Winter driving advice
is the worst time of the year to get behind the wheel; getting up early
to get the ice off your car, then adding extra time onto each journey
due to icy roads, however preparing for the worst & using the
following advice will help you get through the cold winter months on
Before you get on the road
* Check & replace
(if necessary) the anti-freeze in the radiator
* Make sure your lights are
clean and check the bulbs are working
* Ensure your windscreen is
cleared fully before you set off.
* Check your battery
status; most car batteries have an indicator of their current level.
Snow chains are not illegal
although if you are found to be driving them on roads that are clear
from snow & ice there's a good chance you will be cautioned for
damage to the road; also they can do more damage than good to your
tyres unless you are actually driving through thick snow/roads that
have not been gritted. For residential roads that have already been
treated, you won't see that much benefit, they are more beneficial to
those who have to travel down country roads with thick snow; the legal
line is that they should be removed as soon as you can see the road.
Is your windscreen clear?
receive a fine of up to £1000 for driving with restricted vision if
your windscreen is not clear; so follow the tips below before your
* Brush all snow off the
windscreen, mirrors and windows
* Lift the windscreen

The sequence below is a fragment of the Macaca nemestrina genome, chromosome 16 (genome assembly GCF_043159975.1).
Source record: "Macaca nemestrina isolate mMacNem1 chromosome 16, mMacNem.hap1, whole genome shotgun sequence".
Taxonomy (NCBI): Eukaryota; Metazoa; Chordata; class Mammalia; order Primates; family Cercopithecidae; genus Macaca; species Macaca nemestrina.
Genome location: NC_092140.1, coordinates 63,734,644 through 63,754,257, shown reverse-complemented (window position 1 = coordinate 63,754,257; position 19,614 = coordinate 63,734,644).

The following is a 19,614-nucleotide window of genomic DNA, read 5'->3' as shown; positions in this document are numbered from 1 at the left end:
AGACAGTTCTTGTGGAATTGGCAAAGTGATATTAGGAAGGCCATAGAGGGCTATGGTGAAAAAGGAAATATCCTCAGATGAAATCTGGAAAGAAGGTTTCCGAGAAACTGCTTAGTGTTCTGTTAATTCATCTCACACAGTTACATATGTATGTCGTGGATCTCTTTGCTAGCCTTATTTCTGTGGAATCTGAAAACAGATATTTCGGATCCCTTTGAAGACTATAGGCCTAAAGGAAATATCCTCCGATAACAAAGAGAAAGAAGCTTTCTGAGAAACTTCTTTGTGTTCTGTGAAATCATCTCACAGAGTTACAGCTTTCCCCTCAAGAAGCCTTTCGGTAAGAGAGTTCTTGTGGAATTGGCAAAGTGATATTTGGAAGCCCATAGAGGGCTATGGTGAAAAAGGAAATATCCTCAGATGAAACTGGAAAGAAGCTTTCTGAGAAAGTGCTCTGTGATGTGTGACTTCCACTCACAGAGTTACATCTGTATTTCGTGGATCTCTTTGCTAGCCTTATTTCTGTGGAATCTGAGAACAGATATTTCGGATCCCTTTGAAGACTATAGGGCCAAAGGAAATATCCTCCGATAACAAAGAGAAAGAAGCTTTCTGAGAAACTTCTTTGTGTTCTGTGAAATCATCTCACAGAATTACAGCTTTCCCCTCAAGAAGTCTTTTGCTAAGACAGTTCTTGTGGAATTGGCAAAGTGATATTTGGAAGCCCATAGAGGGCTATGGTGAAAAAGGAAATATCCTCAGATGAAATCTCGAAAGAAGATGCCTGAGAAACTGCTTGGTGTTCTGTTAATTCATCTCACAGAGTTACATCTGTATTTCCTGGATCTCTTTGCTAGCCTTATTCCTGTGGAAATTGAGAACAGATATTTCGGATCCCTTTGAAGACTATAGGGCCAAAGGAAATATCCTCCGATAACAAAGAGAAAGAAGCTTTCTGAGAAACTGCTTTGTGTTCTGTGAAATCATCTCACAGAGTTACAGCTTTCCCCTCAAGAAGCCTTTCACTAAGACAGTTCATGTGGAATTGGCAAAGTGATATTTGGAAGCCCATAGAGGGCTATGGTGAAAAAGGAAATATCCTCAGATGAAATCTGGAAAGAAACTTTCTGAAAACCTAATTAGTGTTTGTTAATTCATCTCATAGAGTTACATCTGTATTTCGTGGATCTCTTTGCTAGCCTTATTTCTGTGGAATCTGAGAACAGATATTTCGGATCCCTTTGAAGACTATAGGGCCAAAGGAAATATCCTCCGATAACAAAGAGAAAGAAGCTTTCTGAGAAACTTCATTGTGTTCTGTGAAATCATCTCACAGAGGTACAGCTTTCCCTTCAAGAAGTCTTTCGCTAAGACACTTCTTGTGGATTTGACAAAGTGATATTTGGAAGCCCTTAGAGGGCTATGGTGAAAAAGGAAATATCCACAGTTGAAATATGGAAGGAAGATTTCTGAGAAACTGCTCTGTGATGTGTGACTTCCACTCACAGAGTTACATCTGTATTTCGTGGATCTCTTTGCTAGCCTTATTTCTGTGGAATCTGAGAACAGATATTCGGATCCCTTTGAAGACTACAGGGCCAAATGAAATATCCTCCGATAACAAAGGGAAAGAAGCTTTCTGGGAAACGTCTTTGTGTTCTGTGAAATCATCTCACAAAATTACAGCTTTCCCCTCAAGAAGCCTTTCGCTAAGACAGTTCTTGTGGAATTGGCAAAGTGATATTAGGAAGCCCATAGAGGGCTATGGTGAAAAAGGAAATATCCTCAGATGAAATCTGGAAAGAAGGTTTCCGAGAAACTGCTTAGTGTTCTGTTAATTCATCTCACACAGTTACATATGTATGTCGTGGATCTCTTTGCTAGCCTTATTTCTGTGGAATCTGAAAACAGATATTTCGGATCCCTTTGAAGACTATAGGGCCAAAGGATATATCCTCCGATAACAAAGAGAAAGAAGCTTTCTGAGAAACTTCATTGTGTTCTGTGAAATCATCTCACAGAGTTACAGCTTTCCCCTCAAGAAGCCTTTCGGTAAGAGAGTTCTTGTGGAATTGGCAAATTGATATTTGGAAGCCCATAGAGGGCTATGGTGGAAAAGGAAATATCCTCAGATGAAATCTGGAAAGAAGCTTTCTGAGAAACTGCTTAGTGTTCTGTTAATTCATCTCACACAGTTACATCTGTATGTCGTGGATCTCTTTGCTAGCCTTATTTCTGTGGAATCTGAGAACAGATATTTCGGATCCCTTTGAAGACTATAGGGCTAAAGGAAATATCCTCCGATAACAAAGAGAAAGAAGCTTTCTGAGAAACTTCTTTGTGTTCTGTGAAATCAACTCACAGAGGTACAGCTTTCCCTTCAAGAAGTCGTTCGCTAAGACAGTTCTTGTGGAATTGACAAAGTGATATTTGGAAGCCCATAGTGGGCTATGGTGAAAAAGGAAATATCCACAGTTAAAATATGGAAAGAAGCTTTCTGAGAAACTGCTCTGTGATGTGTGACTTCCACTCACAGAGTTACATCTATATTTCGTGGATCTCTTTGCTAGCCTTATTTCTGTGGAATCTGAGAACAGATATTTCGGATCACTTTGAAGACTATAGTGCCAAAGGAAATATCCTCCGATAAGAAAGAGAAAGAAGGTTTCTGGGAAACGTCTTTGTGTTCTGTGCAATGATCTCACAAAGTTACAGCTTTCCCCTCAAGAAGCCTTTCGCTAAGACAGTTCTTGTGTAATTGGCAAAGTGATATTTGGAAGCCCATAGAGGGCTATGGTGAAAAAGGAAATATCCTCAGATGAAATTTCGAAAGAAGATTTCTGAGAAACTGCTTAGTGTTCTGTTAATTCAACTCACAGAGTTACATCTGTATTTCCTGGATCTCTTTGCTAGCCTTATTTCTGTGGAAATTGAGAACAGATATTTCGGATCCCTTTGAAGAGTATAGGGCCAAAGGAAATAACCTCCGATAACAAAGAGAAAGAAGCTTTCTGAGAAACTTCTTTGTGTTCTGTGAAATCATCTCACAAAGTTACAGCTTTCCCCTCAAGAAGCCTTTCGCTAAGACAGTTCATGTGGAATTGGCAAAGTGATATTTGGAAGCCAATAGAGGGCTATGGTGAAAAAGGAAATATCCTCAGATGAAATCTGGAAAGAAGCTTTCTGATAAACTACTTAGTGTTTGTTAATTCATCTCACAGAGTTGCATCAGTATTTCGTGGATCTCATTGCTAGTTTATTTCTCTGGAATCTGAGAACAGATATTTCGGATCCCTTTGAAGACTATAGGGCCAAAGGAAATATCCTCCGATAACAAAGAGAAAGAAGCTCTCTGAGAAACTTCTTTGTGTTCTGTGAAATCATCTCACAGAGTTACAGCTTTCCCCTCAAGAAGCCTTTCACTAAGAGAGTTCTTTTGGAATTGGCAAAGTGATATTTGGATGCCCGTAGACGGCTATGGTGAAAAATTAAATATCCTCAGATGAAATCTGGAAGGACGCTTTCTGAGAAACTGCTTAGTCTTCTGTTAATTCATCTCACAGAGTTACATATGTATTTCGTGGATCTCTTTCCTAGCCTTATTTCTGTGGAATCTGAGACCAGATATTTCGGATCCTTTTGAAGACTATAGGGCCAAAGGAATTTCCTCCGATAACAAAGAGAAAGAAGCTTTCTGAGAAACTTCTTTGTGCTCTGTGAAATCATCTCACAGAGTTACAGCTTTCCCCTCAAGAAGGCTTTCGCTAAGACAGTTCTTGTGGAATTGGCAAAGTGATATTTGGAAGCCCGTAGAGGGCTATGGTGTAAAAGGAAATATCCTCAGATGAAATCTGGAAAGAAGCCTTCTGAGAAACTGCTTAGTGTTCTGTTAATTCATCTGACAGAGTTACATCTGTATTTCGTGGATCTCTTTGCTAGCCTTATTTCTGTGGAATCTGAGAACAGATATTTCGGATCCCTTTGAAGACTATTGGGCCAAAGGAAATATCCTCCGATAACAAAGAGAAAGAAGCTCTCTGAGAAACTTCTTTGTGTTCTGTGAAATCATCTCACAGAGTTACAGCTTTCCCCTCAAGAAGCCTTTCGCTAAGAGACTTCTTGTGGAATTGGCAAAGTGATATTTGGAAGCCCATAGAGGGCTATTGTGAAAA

wipers away from the window to check they are not stuck to the
* Spray de-icer onto the
windscreen and use an ice scraper to remove any thick ice/frost.
* Use air conditioning for
faster demisting and to reduce condensation on cold windows.
* Clear the inside of your
window, any smear marks from sat navs/mp3 players will be magnified by
the sun and will make it difficult to see where you are going.
* Clear any snow from the
roof of your car, it could fall onto the windscreen blocking your view.
* Check your windscreen
washer fluid is full and mixed with an anti-freezing agent.
* Never use hot
water to defrost the ice on your windows quickly; this can crack the
glass on your windscreen.
There will be
times when driving in hazardous conditions are unavoidable, so take
care and consider the following:
Check for ice before driving
– most cars now have ice warning lights and temperature gauges.
Anything below three degrees centigrade means ice is likely.
Ask yourself whether you need
to travel, and only do so if your journey is completely necessary.
Remember - Braking distances
are as much as 10 times longer in snow and ice.
To avoid wheel spin, pull off
in second gear, slowly taking your foot off the clutch.
If your tyres suddenly become
quiet, this could be a sign you’re driving on ice, so slow down and
concentrate on getting home safely, turn off the radio and give the
road your full attention.
Watch out for salt spreaders
and snow ploughs. Both use flashing amber beacons and will drive at
less than 40mph. If you have to overtake these vehicles, leave plenty
of room as any grit may damage your car.
Avoid over-revving the engine